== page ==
OVER 60 human rights groups are calling on the United Nations Human Rights Council to establish an independent international investigation into the extrajudicial killings and other rights violations in the Philippines under President Rodrigo Duterte.

In a letter addressed to the UN body on Thursday, August 27, 62 human rights and civil society groups expressed their “grave concern over ongoing extrajudicial executions and other serious human rights violations in the context of the ‘war on drugs’ in the Philippines, fueled by incitement to violence and discrimination by the highest levels of government with near-total impunity.”

“We urge your delegation to ensure that the United Nations Human Rights Council responds robustly to the recent report on the situation in the Philippines by the UN High Commissioner for Human Rights when it convenes for its upcoming 45th session,” the groups wrote.

“Specifically, we urge you to actively work towards the adoption of a resolution establishing an independent international investigative mechanism on extrajudicial executions and other human rights violations committed in the Philippines since 2016, with a view to contributing to accountability,” they added.

The groups noted that the country’s human rights situation has “undergone a dramatic decline” since Duterte assumed office in June 2016.

In a report released by the Office of the United Nations High Commissioner for Human Rights in June, it said at least 8,663 people have been killed in Duterte’s war against illegal drugs. However, human rights watchdogs believed the actual number could be three times higher.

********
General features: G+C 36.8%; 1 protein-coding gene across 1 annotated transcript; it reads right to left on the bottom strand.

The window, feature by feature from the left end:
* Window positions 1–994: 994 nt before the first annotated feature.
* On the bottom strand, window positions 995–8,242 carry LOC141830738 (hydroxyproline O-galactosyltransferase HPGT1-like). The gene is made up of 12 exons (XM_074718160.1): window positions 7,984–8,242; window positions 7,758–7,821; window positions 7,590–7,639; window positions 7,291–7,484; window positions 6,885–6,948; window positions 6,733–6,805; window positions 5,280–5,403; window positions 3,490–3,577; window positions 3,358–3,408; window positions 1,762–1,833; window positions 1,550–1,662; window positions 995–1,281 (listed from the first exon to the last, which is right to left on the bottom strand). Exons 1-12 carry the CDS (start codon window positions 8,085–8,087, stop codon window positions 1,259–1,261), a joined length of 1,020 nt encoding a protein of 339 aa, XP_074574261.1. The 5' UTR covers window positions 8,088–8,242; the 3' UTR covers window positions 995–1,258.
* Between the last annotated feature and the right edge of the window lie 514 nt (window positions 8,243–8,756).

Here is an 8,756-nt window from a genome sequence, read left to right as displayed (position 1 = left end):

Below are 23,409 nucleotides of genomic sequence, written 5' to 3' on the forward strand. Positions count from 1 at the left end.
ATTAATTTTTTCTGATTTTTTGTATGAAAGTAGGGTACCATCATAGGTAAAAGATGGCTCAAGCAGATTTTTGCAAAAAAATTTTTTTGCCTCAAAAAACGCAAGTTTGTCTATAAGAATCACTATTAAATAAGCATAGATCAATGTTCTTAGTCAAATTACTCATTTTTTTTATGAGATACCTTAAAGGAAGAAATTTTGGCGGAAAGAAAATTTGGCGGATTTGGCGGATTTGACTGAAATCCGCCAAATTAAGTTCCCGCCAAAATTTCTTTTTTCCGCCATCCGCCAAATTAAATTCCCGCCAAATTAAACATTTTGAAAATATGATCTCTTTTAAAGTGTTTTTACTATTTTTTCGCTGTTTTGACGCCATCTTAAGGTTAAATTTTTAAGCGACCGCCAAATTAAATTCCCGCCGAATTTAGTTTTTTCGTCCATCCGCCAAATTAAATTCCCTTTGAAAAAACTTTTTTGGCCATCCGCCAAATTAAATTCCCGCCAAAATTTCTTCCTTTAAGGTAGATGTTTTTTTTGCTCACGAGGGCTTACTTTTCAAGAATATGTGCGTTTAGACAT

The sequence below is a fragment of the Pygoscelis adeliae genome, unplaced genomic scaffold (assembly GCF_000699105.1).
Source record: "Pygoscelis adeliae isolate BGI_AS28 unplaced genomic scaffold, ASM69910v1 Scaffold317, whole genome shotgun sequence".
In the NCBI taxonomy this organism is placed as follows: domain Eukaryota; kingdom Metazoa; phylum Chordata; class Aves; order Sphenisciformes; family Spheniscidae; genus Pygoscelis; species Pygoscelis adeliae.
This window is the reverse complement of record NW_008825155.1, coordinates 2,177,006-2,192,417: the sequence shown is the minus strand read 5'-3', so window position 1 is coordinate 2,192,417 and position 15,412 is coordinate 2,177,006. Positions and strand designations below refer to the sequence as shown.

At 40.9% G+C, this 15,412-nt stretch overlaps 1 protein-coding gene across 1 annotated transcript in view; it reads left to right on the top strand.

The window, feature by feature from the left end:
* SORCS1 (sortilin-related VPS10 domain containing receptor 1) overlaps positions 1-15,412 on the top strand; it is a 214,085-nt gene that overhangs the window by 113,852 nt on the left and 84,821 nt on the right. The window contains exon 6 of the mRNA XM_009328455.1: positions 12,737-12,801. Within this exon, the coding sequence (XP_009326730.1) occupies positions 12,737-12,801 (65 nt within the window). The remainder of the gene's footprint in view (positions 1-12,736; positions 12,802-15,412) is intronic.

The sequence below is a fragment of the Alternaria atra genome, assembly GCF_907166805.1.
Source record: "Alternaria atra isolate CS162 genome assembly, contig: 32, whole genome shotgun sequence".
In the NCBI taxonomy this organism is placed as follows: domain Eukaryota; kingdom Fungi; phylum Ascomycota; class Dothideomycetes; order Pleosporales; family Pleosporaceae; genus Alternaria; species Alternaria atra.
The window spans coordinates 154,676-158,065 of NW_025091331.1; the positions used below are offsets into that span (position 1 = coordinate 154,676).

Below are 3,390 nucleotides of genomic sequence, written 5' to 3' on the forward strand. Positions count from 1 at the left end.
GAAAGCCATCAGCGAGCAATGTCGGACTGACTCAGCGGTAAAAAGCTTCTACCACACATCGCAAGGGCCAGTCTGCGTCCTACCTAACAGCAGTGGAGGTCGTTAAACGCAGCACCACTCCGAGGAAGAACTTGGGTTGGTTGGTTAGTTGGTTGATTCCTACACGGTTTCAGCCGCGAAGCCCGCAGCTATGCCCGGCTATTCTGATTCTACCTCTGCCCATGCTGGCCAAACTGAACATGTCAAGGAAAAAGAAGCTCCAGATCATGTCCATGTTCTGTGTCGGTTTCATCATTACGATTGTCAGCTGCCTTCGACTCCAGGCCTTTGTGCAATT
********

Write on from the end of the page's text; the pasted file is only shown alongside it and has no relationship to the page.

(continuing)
The groups criticized the Duterte administration for seeking to evade accountability and encouraging violent attacks against drug suspects, activists, lawyers, journalists, church leaders, trade union leaders, and Indigenous community and peasant leaders. They also cited the recent deaths of activist Zara Alvarez and peasant leader Randall Echanis.

“In the absence of further Council action, the Philippine government will likely be emboldened to continue and escalate its violent anti-drug campaign and other serious rights violations, including reprisals against human rights defenders and civil society organizations, while the pervasive fear among victims and their families will only increase,” they said.

“Given the failure of the Philippine authorities to stop or effectively investigate crimes under international law and punish those responsibly, we urge your delegation to work towards the adoption of a resolution to ensure that the Philippines remains on the agenda of the HRC and to create an independent, impartial, and effective investigation into extrajudicial executions in the context of the ‘war on drugs’ and other human rights violations committed since 2016,” they added.

Among the 62 groups that signed the four-page letter were Human Rights Watch, Karapatan, Amnesty International, National Union of Journalists of the Philippines and the Philippine Human Rights Information Center.

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